Microsoft has responded to the uproar among Windows users over the cancellation of its popular TechNet subscription scheme by extending the service for some users.
The program allowed customers wanting to trial software to download full versions at a low cost.
In response to feedback, Microsoft announced existing subscribers will get a 90-day extension if their accounts expire between September 1 this year and September 30 next year, providing continued access to downloads and support. Volume Licensing Program customers are exempted from the extension.
The free extension provides additional time for customers to prepare for TechNet retirement, Microsoft said.
Eligible Asia-Pacific customers will be notified of extended subscriptions via email over the next few weeks.
Another change that Microsoft hopes will ameliorate customers is the availaibility of past versions of software in the TechNet Evaluation Centre, such as Windows 7 and Windows Server 2008 R2.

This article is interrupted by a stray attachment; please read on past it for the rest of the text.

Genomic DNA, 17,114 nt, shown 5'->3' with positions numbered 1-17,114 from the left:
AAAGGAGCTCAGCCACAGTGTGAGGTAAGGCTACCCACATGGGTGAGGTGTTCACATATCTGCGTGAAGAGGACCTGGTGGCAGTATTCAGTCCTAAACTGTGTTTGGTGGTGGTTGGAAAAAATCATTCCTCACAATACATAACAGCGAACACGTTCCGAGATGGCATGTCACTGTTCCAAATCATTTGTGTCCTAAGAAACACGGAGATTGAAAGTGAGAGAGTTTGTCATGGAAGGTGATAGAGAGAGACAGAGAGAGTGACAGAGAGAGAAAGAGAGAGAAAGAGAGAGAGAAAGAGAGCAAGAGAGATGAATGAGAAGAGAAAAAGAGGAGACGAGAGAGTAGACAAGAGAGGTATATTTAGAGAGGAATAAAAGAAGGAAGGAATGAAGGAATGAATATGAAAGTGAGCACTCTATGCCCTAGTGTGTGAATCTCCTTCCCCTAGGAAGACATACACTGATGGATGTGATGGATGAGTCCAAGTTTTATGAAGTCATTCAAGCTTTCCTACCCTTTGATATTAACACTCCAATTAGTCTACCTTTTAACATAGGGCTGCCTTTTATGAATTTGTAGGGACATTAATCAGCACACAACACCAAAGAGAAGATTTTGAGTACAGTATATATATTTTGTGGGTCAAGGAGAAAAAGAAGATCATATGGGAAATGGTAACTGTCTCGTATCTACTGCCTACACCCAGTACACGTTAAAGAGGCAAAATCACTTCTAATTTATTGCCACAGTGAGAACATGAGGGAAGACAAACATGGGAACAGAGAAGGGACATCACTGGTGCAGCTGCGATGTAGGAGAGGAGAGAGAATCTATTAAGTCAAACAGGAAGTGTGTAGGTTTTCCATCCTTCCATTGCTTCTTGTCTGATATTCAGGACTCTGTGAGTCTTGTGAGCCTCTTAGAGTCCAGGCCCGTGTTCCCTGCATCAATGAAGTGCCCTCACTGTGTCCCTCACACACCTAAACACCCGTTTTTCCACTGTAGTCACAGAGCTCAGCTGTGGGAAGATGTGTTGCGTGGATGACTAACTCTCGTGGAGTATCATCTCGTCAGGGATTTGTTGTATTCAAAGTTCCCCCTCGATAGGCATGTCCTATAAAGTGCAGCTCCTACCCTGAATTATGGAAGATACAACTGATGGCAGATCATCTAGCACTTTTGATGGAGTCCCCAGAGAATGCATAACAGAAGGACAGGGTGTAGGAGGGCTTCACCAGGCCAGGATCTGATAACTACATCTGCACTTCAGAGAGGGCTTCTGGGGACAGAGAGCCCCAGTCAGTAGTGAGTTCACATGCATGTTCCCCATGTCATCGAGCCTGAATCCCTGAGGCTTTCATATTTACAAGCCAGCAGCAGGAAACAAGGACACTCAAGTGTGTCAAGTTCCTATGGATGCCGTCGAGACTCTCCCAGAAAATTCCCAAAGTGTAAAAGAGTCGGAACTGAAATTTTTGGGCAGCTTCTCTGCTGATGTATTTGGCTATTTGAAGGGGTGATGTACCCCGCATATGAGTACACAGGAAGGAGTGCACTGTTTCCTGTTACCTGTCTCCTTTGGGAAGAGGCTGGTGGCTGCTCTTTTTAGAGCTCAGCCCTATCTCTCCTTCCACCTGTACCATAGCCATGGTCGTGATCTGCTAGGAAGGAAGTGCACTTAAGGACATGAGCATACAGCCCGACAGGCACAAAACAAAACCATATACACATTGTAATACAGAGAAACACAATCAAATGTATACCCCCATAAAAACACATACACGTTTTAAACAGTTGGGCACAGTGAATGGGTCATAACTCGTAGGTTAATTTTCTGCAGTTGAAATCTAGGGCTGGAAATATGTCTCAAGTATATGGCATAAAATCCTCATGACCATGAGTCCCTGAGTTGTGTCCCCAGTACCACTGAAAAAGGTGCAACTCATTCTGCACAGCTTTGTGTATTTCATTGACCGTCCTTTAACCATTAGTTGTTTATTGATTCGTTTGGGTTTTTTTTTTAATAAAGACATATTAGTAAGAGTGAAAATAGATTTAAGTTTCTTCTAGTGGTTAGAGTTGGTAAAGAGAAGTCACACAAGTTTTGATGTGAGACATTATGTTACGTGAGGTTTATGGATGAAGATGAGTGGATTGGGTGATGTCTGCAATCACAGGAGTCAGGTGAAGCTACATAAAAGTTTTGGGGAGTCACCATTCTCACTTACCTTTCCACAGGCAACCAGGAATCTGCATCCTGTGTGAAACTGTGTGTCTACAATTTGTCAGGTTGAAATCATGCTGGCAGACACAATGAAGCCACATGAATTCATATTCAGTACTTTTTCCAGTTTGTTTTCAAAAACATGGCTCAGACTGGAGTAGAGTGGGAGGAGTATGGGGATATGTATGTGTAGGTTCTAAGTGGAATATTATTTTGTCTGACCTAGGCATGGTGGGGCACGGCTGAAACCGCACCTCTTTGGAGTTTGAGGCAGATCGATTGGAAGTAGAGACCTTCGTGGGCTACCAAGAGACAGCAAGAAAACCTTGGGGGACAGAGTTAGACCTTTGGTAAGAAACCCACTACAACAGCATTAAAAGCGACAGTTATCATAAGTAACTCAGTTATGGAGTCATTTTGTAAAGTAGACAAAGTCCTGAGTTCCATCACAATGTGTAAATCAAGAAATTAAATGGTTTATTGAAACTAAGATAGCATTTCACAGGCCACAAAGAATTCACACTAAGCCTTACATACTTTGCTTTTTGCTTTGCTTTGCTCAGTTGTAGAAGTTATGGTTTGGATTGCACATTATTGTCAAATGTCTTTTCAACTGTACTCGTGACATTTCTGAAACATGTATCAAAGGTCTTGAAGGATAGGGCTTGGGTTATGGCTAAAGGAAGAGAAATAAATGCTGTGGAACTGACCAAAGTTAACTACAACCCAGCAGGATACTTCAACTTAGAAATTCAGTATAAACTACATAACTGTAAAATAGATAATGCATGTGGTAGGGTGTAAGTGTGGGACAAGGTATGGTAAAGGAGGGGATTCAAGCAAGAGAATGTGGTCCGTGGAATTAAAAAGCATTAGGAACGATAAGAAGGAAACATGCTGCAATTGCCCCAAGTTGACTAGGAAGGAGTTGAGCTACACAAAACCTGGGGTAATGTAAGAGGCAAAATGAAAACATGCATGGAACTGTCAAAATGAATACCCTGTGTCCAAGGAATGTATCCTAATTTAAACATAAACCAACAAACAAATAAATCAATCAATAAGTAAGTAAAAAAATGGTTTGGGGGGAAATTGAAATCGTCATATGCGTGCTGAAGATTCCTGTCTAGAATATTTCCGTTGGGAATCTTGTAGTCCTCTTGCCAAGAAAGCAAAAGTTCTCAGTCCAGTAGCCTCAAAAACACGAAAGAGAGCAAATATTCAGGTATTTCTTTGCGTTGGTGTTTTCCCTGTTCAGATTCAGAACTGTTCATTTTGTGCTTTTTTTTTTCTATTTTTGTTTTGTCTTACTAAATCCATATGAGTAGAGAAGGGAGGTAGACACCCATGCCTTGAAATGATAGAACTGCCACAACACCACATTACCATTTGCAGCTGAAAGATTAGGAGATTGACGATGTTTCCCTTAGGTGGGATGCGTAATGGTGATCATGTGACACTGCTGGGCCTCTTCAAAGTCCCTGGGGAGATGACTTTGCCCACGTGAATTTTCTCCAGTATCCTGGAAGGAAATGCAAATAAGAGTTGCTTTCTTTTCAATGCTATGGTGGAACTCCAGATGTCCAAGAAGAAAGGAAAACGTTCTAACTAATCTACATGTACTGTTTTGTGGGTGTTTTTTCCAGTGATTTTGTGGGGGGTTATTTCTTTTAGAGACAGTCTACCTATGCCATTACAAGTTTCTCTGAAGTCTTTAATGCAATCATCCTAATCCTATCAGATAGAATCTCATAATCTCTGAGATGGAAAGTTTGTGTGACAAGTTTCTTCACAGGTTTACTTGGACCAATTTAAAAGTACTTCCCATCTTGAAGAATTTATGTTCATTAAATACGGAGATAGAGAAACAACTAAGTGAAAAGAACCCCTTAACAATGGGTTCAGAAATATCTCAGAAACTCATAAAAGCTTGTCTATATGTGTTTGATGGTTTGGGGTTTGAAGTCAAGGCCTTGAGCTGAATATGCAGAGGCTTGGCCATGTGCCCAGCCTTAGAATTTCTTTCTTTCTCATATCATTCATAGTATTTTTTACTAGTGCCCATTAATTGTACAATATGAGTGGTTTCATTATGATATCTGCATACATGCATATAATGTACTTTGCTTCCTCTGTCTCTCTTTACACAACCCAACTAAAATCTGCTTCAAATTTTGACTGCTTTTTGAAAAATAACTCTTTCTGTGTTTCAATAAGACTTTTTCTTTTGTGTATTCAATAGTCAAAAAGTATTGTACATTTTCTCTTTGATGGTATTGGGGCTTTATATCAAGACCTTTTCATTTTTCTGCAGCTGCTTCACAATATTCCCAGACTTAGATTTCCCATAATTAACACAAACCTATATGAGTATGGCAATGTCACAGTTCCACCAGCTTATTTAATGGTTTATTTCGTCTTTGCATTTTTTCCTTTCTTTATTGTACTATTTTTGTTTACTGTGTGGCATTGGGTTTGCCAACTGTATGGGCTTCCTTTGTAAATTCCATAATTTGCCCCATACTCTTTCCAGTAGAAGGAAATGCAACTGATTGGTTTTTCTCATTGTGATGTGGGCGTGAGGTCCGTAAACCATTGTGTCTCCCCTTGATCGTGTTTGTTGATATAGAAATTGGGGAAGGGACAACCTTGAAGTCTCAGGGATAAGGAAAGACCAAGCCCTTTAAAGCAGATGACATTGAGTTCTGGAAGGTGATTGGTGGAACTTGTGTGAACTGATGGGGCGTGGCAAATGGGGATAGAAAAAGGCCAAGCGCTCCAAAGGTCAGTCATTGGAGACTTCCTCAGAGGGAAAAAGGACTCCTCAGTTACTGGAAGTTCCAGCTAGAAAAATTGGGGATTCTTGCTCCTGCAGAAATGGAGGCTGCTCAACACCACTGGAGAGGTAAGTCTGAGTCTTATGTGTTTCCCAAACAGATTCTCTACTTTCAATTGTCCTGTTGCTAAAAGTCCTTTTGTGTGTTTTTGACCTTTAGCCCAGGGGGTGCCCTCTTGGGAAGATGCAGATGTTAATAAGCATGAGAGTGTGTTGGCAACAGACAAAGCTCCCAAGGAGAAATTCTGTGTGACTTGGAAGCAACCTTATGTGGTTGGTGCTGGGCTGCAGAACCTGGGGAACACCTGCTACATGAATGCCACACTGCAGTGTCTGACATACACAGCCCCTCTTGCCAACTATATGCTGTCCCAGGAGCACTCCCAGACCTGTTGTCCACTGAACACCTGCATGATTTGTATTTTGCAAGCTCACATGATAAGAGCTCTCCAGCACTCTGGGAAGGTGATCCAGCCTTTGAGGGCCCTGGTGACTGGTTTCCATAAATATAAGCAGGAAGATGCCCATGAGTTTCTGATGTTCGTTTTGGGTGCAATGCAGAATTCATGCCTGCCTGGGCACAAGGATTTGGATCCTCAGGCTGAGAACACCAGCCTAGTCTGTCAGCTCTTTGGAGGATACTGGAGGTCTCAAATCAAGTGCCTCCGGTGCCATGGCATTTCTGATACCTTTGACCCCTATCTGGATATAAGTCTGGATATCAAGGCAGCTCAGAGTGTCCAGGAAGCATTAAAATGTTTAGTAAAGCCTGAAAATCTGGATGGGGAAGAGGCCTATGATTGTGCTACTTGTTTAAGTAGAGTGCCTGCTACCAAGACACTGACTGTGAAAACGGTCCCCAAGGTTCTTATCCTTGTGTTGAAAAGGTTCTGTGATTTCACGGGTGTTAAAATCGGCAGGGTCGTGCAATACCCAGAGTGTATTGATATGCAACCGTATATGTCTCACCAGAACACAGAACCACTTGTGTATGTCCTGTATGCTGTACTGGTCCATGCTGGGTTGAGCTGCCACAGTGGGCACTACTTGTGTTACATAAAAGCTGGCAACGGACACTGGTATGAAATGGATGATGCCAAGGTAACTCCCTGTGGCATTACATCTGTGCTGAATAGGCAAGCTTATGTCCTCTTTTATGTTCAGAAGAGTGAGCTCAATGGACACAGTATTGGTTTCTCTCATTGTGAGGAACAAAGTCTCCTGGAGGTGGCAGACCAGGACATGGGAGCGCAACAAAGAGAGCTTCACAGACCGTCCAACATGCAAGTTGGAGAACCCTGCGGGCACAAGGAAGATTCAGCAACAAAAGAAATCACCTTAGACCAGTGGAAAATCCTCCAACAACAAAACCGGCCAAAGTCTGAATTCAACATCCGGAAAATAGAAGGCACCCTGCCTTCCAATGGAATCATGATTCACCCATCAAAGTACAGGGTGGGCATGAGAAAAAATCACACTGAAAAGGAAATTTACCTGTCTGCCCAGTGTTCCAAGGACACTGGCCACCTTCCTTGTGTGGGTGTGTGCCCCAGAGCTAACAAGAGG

The TechNet Evalution Centre provides access to free Microsoft downloads for trial and testing which are fully-featured but "time-bombed" so that they expire after a certain period of time, usually between 30 to 180 days.
Failing a resurrection of TechNet, an online petition started by Cody Skidmore calls on Microsoft to create a more affordable version of the Microsoft Developer Network (MSDN) subscription service, without the Visual Studio development environment and associated tools.
The petition by IT professionals, independent software vendors and Microsoft-certified trainers has gained almost 11,000 signatures.
An MSDN subscription that provides similar access to software as TechNet costs $9755 with a $4096 renewal charge. The full version of MSDN costs $21,202, and to renew it annually, $6775.
In comparison, Microsoft's three versions of TechNet subscriptions with varying access to software cost $337, $618 and $1048 respectively.